Adolescents Responsible for 10 million Unintended Pregnancies

Adolescents Responsible for 10 million Unintended Pregnancies

By Onyebuchi Ezigbo and Folalumi Alaran

About 10 million unintentional pregnancies among adolescent age group of 15 to 19 years occured between 2019 and 2020 in developing countries.

According to a report by UNICEF, evidence showed that one in five young women was married off before the age of 18 adding that every seven minutes, an adolescent is killed due to violence somewhere in the world.

Minister of Health, Dr. Osagie Ehanire who gave the statistics in his speech to mark the International Adolescent Health Week, also quoted the World Health Organisation (WHO) study, noting that suicide is sadly the third highest cause of death among this age group, while about 10-20 percent have mental health condition.

He said: “It is estimated that about 10 million unintentional pregnancies occur yearly in the developing world among 15-19 year old adolescents, while complications of pregnancy and childbirth are a leading cause of mortality.

“Evidence shows that, one in five young women is married off before the age of 18 and that every seven minutes, an adolescent is killed due to violence somewhere in the world.”

The minister said the leading health challenges among adolescents and young people in Nigeria, from the report of a situation analysis conducted by the Federal Ministry of Health 2019, “are issues of; Sexual and Reproductive Health and Rights (SRH), mental health disorders, substance abuse, Nutritional problems, violences and injuries, physical disorders and chronic conditions such as asthma, sickle cell disease disorders, and oral health problems, including communicable and non-communicable diseases.

“Adolescence is the period of transition from child-hood to adulthood, built on the critical foundation of health investment in childhood towards a healthy adulthood”.

According to Ehanire, rural-based and economically disadvantaged adolescents bear huge burdens of maternal morbidity and mortality, high unmet SRH needs, poor knowledge of contraceptive and inadequate access to appropriate sanitary materials, among others.

In-addition, he said about 35 per cent of adolescent girls and 10 per cent of adolescent boys have had sexual experience while 32 per cent of adolescent girls and, 34 per cent of adolescent boys used a condom at the last sex with a non-marital, non-cohabiting partner within the last 12 months (NDHS, 2018).

He also said COVID-19 pandemic has directly and indirectly affected adolescents “with long term morbidity and mortality; limited access to essential services, including SRH services; increased risk of gender-based violence (GBV) and harmful practices, with attendant psychological consequences perpetuated by negative masculine gender roles”.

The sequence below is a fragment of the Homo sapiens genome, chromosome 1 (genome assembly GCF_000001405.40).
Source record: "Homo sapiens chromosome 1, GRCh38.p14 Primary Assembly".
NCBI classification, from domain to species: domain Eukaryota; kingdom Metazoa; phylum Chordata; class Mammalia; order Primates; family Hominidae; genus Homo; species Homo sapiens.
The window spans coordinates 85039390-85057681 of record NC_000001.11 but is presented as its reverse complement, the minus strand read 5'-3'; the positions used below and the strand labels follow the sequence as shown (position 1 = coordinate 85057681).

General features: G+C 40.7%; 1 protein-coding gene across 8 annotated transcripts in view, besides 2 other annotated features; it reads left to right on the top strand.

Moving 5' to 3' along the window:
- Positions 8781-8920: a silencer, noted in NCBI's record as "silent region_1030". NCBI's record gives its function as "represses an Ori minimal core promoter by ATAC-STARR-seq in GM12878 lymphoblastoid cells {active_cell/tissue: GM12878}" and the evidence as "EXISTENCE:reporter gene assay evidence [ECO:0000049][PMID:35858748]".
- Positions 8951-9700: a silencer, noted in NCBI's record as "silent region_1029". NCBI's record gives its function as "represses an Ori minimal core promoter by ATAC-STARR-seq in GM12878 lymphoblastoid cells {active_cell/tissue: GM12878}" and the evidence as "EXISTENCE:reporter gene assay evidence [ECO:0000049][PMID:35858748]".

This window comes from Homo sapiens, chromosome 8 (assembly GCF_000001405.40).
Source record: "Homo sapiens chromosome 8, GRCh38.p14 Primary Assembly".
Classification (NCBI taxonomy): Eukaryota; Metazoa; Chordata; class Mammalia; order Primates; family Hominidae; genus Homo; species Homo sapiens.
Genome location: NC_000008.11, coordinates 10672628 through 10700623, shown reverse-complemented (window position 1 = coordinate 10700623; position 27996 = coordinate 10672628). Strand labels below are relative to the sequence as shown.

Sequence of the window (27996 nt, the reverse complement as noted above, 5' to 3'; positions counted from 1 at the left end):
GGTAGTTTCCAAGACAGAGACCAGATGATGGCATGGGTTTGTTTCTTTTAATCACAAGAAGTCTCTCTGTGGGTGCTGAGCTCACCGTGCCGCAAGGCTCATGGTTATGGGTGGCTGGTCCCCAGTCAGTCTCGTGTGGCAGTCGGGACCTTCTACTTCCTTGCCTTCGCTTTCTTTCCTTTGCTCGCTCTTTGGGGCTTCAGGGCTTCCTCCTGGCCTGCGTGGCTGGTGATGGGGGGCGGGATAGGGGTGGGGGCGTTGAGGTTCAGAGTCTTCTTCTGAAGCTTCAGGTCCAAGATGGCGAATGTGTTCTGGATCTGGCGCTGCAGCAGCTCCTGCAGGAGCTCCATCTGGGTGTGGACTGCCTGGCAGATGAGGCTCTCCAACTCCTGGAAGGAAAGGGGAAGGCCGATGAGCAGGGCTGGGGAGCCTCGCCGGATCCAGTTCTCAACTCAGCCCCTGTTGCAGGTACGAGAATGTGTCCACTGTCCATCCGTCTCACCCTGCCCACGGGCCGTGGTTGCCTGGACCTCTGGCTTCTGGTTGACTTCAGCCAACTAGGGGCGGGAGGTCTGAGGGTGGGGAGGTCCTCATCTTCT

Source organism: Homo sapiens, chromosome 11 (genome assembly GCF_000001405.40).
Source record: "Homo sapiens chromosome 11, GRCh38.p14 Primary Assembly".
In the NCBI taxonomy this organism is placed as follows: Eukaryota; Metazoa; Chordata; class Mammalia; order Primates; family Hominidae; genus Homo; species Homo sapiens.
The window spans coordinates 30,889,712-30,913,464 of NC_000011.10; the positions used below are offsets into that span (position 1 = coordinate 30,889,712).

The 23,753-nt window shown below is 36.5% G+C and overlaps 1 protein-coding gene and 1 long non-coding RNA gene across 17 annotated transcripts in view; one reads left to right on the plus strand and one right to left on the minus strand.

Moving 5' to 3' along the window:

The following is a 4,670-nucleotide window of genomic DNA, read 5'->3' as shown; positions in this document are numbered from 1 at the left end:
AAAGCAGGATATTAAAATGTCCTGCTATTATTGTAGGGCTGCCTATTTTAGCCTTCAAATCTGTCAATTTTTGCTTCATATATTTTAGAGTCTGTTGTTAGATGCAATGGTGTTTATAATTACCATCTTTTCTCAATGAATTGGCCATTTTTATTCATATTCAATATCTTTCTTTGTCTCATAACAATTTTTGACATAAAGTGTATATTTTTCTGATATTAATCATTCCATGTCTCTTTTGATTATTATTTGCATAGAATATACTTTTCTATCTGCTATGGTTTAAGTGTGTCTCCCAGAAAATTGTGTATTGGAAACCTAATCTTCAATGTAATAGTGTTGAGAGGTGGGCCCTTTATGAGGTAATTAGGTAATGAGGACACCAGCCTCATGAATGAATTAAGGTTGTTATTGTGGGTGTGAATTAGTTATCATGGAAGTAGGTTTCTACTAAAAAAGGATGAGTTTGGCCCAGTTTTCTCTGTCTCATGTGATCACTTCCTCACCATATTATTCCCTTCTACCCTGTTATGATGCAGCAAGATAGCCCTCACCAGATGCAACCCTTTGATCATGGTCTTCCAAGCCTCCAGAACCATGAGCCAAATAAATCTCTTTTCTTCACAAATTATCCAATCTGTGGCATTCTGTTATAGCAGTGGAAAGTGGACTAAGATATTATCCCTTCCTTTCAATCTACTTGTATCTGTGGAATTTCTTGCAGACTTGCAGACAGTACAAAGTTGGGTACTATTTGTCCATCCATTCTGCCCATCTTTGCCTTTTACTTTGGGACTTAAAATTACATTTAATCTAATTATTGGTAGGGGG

Ehanire said about 22 per cent of the population of Nigeria is made up of adolescents, whose demographic strength present opportunities that can be tapped accelerating sustainable development and Universal Health Coverage, leaving no one behind.

The International Adolescent Health Week (IAHW) is an annual health campaign marked every third week of March and consists of active participation in events to inspire adolescents and key stakeholders to advocate for a structured transition into adulthood.

The selected IAHW colour of ‘lime green’ represents the high energy and passion of adolescence!

This year’s theme – “Adolescent Resilience in the Face of a Pandemic”, celebrates the tremendous resilience and adaptability of adolescents, despite the challenges and uncertainties they have faced as a result of the COVID-19 pandemic”, Ehanire said.

On its part, the United Nations Fund for Population Activities (UNFPA) said the theme for the week this year “Resilience in the face of Pandemic” is apt, adding that it describes the enormous abilities of adolescents to rise up to the challenges and the impact of COVID-19.

It said COVID-19 pandemic has brought to the fore some of the persistent challenges adolescents face such as- the silent pandemic of gender-based violence, the prevalent stigma adolescents experience in accessing FP services and the hurdles adolescents and young people living with HIV have to overcome in accessing treatment.

“However, adolescents have risen up to the negative impacts of the pandemic through their sheer innovation and determination to be part of the COVID-19 solutions especially through the utilisation of technology and social media.

“For us at UNFPA, we are firm believers in harnessing demographic dividends through quality investments made in adolescents and youth so that they can reach their full potential,” it said.

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